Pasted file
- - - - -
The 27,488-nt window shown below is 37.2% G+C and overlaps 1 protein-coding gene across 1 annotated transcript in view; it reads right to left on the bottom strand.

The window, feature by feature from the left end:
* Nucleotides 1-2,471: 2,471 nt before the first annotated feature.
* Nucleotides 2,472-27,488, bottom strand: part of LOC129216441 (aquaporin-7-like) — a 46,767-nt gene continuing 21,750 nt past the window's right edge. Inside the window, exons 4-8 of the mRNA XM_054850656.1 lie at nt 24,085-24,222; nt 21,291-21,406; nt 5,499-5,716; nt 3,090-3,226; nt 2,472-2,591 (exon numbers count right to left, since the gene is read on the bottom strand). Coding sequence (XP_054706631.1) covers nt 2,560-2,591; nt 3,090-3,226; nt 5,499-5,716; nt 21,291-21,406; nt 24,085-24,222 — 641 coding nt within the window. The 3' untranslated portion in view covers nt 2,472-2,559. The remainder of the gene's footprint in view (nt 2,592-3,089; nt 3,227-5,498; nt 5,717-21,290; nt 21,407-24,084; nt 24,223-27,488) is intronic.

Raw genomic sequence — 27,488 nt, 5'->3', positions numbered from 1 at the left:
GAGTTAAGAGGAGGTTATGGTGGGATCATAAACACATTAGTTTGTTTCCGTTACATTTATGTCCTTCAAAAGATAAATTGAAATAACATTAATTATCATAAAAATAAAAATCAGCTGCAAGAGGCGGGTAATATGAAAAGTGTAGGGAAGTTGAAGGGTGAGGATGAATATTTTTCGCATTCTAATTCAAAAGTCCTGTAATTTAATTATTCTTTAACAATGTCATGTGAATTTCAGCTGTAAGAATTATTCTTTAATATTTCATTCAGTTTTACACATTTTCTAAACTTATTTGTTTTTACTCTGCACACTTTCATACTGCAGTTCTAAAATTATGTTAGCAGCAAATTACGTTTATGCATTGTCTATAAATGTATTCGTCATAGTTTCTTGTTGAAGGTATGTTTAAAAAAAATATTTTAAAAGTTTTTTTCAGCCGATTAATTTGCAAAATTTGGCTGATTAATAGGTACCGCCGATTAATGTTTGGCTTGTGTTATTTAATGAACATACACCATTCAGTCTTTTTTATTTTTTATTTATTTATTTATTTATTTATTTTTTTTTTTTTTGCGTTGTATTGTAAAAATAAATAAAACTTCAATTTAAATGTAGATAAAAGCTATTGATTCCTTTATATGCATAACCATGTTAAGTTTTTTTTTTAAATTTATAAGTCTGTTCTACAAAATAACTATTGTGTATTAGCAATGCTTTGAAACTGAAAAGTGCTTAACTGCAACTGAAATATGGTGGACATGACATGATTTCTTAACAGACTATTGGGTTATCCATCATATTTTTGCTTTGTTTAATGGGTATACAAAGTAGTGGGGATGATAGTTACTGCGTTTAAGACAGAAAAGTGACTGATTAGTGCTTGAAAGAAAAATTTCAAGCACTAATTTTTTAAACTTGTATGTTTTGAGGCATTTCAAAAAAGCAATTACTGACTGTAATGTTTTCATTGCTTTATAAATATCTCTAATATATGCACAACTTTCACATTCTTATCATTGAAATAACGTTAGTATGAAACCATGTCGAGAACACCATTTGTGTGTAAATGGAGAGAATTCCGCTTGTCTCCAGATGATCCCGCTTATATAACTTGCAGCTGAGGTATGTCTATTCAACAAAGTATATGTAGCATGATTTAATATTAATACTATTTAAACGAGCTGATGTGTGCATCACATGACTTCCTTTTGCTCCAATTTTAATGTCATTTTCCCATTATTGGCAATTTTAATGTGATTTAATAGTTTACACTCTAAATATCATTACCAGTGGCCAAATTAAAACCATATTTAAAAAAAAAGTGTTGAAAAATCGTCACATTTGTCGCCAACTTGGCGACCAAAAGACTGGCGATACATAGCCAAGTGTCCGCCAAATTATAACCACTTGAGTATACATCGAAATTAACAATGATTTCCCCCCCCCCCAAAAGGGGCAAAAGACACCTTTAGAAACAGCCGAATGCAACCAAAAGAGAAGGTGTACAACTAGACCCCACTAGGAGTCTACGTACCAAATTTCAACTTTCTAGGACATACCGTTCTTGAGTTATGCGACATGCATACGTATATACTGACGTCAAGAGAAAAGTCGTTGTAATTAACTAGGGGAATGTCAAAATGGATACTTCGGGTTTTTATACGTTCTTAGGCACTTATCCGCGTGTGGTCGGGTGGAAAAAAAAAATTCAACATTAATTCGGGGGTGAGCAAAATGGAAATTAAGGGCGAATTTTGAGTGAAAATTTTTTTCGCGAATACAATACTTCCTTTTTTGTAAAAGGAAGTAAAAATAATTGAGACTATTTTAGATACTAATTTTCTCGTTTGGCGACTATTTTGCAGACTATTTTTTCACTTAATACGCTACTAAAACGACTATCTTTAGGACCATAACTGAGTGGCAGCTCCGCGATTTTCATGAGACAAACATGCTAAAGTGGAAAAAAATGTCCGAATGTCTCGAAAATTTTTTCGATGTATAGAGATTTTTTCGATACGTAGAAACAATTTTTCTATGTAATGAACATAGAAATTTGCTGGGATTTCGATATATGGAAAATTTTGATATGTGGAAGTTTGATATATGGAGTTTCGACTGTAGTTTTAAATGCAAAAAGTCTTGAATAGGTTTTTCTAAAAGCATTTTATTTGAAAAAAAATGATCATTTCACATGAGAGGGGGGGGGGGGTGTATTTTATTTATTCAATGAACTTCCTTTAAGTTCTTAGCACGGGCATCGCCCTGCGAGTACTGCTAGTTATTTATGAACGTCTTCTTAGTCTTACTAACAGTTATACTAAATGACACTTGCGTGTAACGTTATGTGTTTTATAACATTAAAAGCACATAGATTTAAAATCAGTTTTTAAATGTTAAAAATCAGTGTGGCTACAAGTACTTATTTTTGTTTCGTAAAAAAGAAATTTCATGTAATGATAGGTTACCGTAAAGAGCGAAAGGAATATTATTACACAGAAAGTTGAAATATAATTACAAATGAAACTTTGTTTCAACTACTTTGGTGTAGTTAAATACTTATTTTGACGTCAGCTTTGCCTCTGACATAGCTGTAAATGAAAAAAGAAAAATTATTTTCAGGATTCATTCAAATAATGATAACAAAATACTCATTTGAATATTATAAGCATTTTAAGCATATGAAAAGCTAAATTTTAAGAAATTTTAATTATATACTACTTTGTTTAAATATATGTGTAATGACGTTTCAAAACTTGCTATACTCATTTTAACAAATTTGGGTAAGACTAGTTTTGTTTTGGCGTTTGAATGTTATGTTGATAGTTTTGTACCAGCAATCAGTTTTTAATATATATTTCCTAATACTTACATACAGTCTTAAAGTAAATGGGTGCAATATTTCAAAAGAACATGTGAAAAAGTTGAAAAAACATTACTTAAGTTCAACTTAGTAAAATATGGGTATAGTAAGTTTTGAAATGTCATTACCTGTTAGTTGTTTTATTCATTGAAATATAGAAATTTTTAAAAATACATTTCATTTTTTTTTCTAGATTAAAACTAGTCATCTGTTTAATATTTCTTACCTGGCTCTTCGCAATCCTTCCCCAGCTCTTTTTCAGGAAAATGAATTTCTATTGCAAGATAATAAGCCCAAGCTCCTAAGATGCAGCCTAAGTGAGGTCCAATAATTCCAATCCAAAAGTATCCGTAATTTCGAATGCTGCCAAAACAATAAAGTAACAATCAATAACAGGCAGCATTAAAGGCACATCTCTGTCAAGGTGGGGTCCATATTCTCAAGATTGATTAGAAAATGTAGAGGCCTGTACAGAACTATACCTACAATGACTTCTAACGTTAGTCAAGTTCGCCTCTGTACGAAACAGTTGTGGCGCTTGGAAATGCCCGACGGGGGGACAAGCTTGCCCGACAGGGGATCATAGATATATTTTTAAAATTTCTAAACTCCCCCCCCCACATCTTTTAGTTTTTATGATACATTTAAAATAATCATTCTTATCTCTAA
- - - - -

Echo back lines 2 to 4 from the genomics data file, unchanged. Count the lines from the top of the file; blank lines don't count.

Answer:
The window, feature by feature from the left end:
* Nucleotides 1-2,471: 2,471 nt before the first annotated feature.
* Nucleotides 2,472-27,488, bottom strand: part of LOC129216441 (aquaporin-7-like) — a 46,767-nt gene continuing 21,750 nt past the window's right edge. Inside the window, exons 4-8 of the mRNA XM_054850656.1 lie at nt 24,085-24,222; nt 21,291-21,406; nt 5,499-5,716; nt 3,090-3,226; nt 2,472-2,591 (exon numbers count right to left, since the gene is read on the bottom strand). Coding sequence (XP_054706631.1) covers nt 2,560-2,591; nt 3,090-3,226; nt 5,499-5,716; nt 21,291-21,406; nt 24,085-24,222 — 641 coding nt within the window. The 3' untranslated portion in view covers nt 2,472-2,559. The remainder of the gene's footprint in view (nt 2,592-3,089; nt 3,227-5,498; nt 5,717-21,290; nt 21,407-24,084; nt 24,223-27,488) is intronic.